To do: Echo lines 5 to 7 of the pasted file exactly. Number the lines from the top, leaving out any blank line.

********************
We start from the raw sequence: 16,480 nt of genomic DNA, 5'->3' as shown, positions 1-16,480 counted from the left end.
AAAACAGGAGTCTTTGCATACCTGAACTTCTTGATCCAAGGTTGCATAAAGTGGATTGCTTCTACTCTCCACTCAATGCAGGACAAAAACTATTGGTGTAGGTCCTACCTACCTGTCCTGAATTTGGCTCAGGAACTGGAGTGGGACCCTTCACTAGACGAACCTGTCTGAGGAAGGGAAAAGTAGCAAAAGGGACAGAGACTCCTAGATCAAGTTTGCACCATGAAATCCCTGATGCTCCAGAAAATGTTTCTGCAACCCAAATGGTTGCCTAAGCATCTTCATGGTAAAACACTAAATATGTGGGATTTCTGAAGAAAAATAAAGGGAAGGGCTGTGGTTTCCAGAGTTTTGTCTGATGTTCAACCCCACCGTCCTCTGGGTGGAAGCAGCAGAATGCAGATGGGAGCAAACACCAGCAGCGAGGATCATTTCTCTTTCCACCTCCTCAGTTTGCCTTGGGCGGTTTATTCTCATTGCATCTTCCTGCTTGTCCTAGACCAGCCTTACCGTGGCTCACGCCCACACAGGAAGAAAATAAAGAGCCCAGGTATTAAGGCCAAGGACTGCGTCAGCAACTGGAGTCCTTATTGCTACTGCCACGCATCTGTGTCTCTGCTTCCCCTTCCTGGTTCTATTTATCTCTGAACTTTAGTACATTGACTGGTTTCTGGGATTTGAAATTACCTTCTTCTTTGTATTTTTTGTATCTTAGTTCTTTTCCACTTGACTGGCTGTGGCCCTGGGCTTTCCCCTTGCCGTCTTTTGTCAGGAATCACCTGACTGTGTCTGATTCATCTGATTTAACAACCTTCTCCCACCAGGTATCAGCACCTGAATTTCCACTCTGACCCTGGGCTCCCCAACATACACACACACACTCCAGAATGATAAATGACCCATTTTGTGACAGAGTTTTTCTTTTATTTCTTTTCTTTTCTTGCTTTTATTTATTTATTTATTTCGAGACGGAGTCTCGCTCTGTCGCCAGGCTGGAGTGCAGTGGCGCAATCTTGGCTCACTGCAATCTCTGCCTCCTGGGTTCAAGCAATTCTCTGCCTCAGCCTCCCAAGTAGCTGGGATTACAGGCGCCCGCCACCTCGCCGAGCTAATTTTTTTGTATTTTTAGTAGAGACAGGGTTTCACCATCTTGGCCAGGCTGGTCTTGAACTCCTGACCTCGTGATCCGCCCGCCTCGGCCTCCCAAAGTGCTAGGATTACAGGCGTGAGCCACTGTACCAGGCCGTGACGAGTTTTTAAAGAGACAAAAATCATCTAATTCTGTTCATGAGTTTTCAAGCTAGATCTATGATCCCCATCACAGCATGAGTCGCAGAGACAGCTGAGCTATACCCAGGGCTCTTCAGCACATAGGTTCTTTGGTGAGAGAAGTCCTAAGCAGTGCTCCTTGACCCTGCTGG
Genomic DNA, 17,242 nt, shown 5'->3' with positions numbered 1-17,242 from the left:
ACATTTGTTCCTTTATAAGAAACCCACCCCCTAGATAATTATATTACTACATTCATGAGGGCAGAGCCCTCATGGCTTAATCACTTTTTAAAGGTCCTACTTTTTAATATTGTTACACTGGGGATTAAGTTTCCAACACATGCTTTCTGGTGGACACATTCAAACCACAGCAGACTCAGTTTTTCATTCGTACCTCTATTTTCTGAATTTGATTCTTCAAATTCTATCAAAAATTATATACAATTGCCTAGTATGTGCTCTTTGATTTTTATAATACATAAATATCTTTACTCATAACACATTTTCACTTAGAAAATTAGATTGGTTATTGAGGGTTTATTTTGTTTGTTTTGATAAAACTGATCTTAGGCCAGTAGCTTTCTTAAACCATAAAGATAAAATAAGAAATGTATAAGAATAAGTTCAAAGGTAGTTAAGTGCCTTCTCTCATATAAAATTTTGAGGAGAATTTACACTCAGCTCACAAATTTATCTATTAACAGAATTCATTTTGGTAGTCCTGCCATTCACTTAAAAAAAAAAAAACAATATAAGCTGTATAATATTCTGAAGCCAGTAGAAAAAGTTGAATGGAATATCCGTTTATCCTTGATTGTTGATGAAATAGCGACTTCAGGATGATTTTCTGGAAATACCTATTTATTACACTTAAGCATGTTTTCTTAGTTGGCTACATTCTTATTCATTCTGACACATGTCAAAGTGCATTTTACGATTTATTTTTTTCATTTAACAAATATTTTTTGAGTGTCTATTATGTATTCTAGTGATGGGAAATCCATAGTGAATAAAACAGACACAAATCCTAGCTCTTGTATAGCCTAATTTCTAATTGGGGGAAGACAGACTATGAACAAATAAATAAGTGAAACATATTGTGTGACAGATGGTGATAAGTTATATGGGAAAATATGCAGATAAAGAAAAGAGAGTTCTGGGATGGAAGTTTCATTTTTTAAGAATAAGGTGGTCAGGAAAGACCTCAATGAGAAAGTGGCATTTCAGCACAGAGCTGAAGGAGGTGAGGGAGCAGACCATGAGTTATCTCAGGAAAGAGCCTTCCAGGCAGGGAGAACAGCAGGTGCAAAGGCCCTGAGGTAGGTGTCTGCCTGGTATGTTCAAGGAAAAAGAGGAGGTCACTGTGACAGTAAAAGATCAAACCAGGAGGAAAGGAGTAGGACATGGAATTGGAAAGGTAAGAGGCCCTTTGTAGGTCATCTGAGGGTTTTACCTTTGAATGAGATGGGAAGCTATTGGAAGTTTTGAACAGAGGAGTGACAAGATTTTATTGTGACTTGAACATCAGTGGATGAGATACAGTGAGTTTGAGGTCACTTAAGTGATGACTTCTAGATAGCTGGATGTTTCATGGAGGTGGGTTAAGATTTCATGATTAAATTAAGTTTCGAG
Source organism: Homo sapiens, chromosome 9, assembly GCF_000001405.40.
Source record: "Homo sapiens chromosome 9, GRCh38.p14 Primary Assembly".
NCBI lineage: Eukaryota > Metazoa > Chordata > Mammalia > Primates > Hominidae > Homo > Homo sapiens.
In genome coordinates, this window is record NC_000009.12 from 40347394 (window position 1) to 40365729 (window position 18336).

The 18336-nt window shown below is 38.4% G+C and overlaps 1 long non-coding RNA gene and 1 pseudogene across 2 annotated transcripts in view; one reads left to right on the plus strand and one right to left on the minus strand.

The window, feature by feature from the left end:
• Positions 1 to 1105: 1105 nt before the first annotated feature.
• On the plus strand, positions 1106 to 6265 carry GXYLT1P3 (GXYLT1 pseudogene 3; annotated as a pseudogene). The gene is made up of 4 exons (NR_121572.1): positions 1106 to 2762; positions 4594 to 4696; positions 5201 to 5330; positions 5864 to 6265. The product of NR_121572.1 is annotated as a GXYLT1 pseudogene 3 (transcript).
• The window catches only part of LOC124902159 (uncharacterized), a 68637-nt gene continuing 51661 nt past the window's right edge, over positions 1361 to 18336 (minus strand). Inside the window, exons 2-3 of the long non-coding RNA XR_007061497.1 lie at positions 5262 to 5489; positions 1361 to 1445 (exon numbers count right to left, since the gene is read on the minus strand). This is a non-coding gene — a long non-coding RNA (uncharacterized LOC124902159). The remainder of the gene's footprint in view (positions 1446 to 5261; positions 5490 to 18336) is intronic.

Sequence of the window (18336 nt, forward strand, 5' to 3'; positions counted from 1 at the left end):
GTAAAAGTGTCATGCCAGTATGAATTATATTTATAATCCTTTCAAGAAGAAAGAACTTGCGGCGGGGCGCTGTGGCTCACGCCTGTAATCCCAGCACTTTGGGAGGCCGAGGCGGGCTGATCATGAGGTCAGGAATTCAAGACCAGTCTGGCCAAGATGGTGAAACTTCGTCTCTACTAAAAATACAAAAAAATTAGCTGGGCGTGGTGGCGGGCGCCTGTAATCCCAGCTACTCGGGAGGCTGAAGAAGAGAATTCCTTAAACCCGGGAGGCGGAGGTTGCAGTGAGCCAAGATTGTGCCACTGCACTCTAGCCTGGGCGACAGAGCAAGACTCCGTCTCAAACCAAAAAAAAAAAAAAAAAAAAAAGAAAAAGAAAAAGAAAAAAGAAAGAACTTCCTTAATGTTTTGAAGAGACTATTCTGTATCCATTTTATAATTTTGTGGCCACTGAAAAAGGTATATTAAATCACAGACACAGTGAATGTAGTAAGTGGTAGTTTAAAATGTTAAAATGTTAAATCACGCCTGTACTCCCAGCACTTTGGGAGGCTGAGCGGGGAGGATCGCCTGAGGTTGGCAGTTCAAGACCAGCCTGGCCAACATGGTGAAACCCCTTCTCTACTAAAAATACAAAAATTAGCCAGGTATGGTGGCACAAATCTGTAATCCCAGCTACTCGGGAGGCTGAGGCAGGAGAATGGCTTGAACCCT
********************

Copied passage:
Source organism: Homo sapiens, chromosome 9, assembly GCF_000001405.40.
Source record: "Homo sapiens chromosome 9, GRCh38.p14 Primary Assembly".
NCBI lineage: Eukaryota > Metazoa > Chordata > Mammalia > Primates > Hominidae > Homo > Homo sapiens.